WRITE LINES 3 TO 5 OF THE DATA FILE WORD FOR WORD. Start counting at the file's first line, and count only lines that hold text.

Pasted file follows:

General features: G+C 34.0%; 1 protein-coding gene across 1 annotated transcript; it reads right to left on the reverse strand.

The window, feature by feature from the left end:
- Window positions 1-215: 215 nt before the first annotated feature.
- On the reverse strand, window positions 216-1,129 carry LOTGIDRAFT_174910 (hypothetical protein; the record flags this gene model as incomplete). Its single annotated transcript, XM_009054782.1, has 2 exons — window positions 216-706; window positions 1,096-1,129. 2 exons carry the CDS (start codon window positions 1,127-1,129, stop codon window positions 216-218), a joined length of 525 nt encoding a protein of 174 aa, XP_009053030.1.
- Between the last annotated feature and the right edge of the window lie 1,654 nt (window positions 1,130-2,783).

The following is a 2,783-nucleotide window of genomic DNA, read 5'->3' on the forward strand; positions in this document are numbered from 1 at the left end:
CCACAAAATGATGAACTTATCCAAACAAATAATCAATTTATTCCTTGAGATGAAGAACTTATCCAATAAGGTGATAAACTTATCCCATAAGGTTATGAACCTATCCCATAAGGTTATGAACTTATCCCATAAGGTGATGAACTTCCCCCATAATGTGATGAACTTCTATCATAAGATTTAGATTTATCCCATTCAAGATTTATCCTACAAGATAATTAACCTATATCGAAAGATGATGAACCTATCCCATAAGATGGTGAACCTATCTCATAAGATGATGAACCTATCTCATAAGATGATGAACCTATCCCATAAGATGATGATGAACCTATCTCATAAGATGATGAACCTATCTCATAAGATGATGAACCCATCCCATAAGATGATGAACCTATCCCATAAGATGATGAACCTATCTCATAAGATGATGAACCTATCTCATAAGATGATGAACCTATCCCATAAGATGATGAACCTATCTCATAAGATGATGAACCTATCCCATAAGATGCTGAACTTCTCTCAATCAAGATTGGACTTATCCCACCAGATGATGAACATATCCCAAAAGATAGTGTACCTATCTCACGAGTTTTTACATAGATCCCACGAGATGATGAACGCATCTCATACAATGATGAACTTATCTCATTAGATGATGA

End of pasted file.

- Window positions 1-215: 215 nt before the first annotated feature.
- On the reverse strand, window positions 216-1,129 carry LOTGIDRAFT_174910 (hypothetical protein; the record flags this gene model as incomplete). Its single annotated transcript, XM_009054782.1, has 2 exons — window positions 216-706; window positions 1,096-1,129. 2 exons carry the CDS (start codon window positions 1,127-1,129, stop codon window positions 216-218), a joined length of 525 nt encoding a protein of 174 aa, XP_009053030.1.
- Between the last annotated feature and the right edge of the window lie 1,654 nt (window positions 1,130-2,783).